Erhard Haubold

Swiss bankers in Zurich, always a good barometer for European politics, give him a few more months. And even in his own Social Democratic Party (SPD), observers think it only a question of time that Germany’s Chancellor Gerhard Schroeder will throw the towel. Following the disastrous showing of the SPD, Germany’s oldest political party, at the European Parliamentary elections two weeks ago, Germany’s most powerful man has entered his last battle. His survival is doubtful at best, and so is the future of the entire “68 generation” of politicians who made their name with violent protests in Germany and France against “restauration” and the American war in Vietnam. Europeans are not much interested in EU-politics. Only about a third of them went to the polling stations. Those who did in Germany, gave the Social Democrats the worst result in their post-war history, just about 21 per cent of the popular vote. Over all, the old party of Willy Brandt and Helmut Schmidt risks loosing its character as a peoples’ party equal to the conservative-bourgeois grouping of CDU/CSU. And there are other danger signs: even the opposition coalition of CDU/CSU has lost some votes, whereas small parties like the Greens, the former communists and rightwing groups have gained. In this time of economic crisis voters abandon mainstream parties and move to the political fringes.

Schroeder, who six years ago started as the “fun chancellor,” faces the ruins of his politics. His friends argue that he pays the price for trying to reform Germany: its over regulated labour market, its powerful unions, its costly health and pension systems. Germans realise that their comfortable welfare state cannot be financed much longer. At the same time they react with their hip pocket nerve when it comes to cuts in pensions, higher costs of medical care, longer working hours or reductions of unemployment benefits. Schroeder says he will continue on the reform path, despite the electoral losses. He is applauded by industrialists and damned by union chiefs and many traditionalists in his own party. Schroeder, and the entire political class in Germany have dramatically lost respect and confidence of the voters. They don’t trust leaders who once promised them “flourishing landscapes in the East,” who one day speak of tax reductions and next day of shrinking social benefits while all the time unemployment is going up and Germany moving down on the list of wealthy nations. Even a normally friendly newspaper like “Berliner Zeitung” laments that Schroeder changed his politics like his shirts. They call incompetent a man who became chancellor without a comprehensive programme of governance, who originally promised to reverse the cautious social reforms by his predecessor Kohl, then applauded Tony Blair’s New Labour, only to become the “friend of the bosses” a little later.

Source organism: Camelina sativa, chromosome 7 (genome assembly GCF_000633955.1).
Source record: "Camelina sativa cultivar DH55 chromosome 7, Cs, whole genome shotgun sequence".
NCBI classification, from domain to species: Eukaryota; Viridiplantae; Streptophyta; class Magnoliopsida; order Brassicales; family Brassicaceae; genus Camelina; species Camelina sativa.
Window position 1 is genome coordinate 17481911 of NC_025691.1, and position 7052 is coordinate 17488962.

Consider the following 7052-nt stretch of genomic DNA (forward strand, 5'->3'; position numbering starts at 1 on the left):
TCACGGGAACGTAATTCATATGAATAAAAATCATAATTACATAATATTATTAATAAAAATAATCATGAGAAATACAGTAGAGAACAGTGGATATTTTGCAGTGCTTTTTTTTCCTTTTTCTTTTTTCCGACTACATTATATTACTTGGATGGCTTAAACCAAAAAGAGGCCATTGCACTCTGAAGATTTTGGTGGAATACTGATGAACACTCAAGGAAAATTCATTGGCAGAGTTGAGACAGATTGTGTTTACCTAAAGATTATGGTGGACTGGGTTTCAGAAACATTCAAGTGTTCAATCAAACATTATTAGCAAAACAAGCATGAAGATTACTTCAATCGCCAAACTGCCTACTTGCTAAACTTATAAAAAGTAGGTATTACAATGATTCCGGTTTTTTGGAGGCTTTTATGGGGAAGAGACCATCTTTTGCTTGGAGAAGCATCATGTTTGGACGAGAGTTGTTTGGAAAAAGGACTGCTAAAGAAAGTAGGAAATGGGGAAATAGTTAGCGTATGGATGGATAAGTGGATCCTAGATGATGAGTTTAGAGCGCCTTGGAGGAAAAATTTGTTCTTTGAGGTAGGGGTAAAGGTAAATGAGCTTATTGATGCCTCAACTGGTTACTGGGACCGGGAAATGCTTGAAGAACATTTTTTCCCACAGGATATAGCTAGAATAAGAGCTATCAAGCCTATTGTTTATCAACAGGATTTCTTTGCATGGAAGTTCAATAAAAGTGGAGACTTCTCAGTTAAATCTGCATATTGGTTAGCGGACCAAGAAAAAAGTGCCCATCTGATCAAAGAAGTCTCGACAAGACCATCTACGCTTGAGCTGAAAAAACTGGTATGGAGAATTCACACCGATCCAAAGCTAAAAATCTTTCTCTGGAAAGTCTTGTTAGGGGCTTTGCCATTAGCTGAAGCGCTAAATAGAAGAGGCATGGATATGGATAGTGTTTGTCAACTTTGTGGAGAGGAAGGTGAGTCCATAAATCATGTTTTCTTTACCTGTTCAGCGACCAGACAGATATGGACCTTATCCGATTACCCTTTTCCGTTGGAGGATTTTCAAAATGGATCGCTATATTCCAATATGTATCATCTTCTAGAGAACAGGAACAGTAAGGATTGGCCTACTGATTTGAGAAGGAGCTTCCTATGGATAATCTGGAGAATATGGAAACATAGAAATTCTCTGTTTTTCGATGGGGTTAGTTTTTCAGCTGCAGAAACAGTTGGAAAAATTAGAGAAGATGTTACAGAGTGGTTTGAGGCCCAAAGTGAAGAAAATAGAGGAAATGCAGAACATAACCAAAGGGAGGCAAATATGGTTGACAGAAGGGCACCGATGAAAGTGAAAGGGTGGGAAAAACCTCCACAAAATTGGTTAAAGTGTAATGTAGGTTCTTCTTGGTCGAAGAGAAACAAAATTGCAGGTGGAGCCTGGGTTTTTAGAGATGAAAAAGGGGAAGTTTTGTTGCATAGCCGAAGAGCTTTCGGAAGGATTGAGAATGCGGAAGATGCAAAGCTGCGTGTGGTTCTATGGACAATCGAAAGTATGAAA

There is anger among young members of a party that has lost, due to globalisation, part of its traditional clientele of workers, liberal office workers and Marxist academics. And that has lost its core competence: to finance the justified demands of people for work and social security. There is no challenger of Schroeder in his own party which suffers from a remarkable lack of young talent. Thus, Schroeder may well continue in office until 2006. Or he might give up before, if the state elections next year produce, as is expected, further substantial defeats for the Social Democrats and give a two-third majority in the state-dominated upper house of parliament to the opposition.

Haubold, a freelancer, writes for THT from Berlin